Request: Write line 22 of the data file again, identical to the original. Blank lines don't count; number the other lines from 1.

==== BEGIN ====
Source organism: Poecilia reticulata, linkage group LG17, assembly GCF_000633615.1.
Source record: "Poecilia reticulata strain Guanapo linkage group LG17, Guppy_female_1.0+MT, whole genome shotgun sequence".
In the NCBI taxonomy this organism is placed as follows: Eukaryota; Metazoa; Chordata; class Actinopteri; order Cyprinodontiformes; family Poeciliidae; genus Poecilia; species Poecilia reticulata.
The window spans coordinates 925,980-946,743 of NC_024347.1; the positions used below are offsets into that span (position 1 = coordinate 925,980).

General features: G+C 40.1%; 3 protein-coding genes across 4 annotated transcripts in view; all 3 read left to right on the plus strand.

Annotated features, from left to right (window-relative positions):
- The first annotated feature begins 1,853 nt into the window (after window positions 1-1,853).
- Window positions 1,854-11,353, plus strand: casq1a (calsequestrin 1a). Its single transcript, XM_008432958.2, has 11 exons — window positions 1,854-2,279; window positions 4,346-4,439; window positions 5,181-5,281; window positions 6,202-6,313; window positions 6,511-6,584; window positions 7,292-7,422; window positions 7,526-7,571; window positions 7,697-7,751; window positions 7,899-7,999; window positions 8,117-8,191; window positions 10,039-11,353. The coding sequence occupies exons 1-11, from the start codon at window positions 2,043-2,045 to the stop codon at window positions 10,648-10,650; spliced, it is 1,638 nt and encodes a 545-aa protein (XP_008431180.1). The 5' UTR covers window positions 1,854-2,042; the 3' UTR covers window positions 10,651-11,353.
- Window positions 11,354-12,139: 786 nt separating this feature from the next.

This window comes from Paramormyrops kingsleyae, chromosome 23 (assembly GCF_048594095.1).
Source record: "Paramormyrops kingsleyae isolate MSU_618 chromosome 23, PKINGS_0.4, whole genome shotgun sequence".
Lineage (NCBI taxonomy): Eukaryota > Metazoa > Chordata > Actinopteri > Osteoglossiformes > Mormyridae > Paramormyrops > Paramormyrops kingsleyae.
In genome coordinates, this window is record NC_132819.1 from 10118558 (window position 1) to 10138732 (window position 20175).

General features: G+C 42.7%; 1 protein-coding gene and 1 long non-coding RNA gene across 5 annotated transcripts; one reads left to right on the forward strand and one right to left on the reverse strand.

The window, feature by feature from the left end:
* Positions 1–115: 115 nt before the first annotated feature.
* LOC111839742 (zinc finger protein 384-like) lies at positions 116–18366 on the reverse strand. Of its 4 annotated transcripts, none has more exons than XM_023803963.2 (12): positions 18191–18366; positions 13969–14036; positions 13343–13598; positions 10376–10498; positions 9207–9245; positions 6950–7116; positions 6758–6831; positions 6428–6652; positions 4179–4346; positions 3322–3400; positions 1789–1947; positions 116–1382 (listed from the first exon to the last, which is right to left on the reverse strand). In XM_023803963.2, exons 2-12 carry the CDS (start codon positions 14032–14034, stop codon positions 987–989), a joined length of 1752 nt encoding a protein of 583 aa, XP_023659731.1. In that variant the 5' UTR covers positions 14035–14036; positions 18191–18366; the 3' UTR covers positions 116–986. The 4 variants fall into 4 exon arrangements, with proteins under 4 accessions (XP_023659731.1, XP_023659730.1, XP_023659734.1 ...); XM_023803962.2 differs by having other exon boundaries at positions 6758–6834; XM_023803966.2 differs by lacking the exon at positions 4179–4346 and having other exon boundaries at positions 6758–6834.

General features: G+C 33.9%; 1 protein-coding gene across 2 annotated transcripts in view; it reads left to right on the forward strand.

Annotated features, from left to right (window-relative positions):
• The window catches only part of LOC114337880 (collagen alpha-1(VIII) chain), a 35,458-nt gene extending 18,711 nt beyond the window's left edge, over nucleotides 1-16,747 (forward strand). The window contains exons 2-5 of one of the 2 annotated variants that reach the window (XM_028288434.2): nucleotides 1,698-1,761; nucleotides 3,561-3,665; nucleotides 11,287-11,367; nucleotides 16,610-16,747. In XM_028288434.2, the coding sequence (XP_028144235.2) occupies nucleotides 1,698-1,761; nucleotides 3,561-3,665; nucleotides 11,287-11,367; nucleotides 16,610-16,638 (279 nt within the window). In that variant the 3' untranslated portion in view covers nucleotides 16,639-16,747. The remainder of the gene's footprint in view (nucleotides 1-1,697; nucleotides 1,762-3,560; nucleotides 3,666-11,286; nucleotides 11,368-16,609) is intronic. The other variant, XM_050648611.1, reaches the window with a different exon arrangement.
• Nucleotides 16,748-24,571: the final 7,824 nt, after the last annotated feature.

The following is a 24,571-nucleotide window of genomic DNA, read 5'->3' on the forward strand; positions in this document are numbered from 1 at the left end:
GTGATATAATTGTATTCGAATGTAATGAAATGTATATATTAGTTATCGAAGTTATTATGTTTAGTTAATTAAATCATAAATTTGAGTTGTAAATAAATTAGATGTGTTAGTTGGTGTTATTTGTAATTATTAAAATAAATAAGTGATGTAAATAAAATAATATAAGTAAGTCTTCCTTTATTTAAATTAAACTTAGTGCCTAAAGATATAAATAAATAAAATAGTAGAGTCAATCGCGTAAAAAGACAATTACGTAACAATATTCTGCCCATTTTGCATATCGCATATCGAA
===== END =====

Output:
The following is a 24,571-nucleotide window of genomic DNA, read 5'->3' on the forward strand; positions in this document are numbered from 1 at the left end: